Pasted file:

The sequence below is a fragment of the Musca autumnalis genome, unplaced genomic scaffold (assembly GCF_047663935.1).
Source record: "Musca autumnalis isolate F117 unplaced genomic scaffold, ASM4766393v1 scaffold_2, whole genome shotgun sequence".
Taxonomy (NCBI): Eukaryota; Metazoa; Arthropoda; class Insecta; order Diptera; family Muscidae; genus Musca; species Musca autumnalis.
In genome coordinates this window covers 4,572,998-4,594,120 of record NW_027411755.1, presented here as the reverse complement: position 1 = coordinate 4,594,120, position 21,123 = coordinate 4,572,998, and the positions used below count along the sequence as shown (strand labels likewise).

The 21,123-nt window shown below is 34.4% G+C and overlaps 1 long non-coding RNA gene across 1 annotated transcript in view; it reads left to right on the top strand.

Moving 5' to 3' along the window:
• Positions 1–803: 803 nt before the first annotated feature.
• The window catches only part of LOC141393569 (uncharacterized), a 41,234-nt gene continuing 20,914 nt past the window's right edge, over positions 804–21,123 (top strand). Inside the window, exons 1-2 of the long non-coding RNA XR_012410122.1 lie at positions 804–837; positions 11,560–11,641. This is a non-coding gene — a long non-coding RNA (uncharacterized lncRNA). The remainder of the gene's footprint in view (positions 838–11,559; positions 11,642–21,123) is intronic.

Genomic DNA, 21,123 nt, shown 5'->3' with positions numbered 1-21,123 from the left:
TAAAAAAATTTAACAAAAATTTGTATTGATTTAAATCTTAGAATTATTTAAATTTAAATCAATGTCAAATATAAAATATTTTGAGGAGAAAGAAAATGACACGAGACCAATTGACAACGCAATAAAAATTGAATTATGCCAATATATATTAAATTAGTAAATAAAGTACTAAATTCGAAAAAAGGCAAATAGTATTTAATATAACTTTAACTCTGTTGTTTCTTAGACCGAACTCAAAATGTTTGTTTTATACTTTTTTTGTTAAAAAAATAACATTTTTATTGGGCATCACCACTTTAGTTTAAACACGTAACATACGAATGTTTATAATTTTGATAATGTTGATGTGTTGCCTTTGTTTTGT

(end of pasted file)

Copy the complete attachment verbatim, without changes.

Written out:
The sequence below is a fragment of the Musca autumnalis genome, unplaced genomic scaffold (assembly GCF_047663935.1).
Source record: "Musca autumnalis isolate F117 unplaced genomic scaffold, ASM4766393v1 scaffold_2, whole genome shotgun sequence".
Taxonomy (NCBI): Eukaryota; Metazoa; Arthropoda; class Insecta; order Diptera; family Muscidae; genus Musca; species Musca autumnalis.
In genome coordinates this window covers 4,572,998-4,594,120 of record NW_027411755.1, presented here as the reverse complement: position 1 = coordinate 4,594,120, position 21,123 = coordinate 4,572,998, and the positions used below count along the sequence as shown (strand labels likewise).

The 21,123-nt window shown below is 34.4% G+C and overlaps 1 long non-coding RNA gene across 1 annotated transcript in view; it reads left to right on the top strand.

Moving 5' to 3' along the window:
• Positions 1–803: 803 nt before the first annotated feature.
• The window catches only part of LOC141393569 (uncharacterized), a 41,234-nt gene continuing 20,914 nt past the window's right edge, over positions 804–21,123 (top strand). Inside the window, exons 1-2 of the long non-coding RNA XR_012410122.1 lie at positions 804–837; positions 11,560–11,641. This is a non-coding gene — a long non-coding RNA (uncharacterized lncRNA). The remainder of the gene's footprint in view (positions 838–11,559; positions 11,642–21,123) is intronic.

Genomic DNA, 21,123 nt, shown 5'->3' with positions numbered 1-21,123 from the left:
TAAAAAAATTTAACAAAAATTTGTATTGATTTAAATCTTAGAATTATTTAAATTTAAATCAATGTCAAATATAAAATATTTTGAGGAGAAAGAAAATGACACGAGACCAATTGACAACGCAATAAAAATTGAATTATGCCAATATATATTAAATTAGTAAATAAAGTACTAAATTCGAAAAAAGGCAAATAGTATTTAATATAACTTTAACTCTGTTGTTTCTTAGACCGAACTCAAAATGTTTGTTTTATACTTTTTTTGTTAAAAAAATAACATTTTTATTGGGCATCACCACTTTAGTTTAAACACGTAACATACGAATGTTTATAATTTTGATAATGTTGATGTGTTGCCTTTGTTTTGT